Sergeant: “This is a Russian F-1 fragmentation grenade. The Viet Cong have a lot of these, and they work really well. They’re very similar to the frag grenades we use. This particular grenade has a three-and-a-half-second fuse, which starts burning once the pin is pulled.”

The sergeant pointed at the cotter pin.

Sergeant: “The grenade goes off at three and a half seconds, spreading metal fragments from the casing over an area of about 200 yards. The effective lethal radius of the grenade is only about fifty yards.”

The sergeant then pointed at the white chalk line surrounding the group.

Sergeant: “That white circle out there is fifty yards. Remember, by the time a grenade lands, the fuse has already been burning for a couple of seconds. If I pulled this pin and dropped it right here in front of me, none of us would make it to the fifty-yard line before it went off.”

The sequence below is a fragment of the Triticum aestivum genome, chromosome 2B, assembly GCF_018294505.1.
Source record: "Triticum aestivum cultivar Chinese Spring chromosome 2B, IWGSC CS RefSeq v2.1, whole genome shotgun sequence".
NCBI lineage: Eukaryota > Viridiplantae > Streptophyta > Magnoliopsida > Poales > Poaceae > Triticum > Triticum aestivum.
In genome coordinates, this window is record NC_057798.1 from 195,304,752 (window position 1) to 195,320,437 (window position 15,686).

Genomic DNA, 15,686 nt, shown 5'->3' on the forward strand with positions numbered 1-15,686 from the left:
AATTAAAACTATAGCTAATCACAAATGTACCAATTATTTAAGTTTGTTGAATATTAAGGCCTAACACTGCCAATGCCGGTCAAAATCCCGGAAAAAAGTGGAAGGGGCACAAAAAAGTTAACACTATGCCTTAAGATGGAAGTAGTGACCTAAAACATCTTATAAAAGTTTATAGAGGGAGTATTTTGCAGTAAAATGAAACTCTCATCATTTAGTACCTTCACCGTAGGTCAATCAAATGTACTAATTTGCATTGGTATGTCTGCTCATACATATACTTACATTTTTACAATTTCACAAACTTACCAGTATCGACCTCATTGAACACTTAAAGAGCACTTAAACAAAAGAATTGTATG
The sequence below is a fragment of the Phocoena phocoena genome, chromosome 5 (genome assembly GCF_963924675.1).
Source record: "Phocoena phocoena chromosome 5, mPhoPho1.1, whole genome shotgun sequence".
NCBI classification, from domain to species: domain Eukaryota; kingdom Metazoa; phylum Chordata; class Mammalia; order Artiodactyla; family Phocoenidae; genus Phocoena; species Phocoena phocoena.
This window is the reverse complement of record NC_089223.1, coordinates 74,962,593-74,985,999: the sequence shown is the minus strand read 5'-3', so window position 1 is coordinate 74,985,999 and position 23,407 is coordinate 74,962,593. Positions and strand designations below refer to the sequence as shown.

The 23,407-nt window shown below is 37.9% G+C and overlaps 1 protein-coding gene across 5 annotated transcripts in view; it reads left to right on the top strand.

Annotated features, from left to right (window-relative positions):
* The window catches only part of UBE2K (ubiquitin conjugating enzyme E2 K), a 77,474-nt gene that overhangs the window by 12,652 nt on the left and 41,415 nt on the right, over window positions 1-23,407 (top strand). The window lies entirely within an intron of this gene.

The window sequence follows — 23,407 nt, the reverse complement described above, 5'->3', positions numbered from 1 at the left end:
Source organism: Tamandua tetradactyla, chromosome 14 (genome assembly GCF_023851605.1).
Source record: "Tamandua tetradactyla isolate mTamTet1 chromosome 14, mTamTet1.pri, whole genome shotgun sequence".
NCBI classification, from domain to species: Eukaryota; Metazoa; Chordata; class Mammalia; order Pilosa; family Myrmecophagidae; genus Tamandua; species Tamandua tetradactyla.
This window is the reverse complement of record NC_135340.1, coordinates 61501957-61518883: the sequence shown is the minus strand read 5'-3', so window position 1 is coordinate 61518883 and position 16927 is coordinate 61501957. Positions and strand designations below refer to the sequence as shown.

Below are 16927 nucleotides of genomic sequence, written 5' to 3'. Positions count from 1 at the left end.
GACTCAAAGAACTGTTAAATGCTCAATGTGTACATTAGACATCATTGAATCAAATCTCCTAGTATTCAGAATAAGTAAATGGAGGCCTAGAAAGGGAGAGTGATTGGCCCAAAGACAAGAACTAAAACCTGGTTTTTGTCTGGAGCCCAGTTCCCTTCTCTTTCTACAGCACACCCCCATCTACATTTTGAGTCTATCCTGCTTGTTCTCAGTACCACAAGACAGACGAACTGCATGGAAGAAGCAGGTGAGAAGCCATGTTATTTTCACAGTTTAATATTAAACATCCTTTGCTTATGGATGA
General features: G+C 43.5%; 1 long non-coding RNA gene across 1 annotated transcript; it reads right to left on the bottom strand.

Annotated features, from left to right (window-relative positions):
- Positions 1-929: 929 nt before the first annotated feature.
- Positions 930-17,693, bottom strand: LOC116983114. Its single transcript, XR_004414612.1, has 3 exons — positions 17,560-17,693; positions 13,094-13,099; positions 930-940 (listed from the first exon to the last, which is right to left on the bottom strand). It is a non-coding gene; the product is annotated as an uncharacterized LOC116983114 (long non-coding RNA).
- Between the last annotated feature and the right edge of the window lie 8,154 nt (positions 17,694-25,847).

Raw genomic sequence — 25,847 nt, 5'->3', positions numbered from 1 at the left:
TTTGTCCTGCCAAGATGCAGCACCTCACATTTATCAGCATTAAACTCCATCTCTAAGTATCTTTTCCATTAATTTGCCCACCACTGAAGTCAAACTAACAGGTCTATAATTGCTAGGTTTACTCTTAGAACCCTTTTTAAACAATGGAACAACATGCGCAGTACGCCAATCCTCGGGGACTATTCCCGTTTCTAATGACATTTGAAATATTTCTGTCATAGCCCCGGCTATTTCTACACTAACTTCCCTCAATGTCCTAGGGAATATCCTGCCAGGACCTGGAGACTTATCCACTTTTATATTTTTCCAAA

The sergeant went on, clearly describing what the effects of the grenade would be and repeatedly emphasizing that running away from the grenade would be useless, as they wouldn’t be able to make it past the effective blast radius before the grenade went off.

Then, to everyone’s horror, the sergeant pulled out the cotter pin and dropped the grenade at his feet.

My dad immediately ran away as fast as he could. Most of the other Airmen stayed put, and the sergeant made no attempt to move or take cover.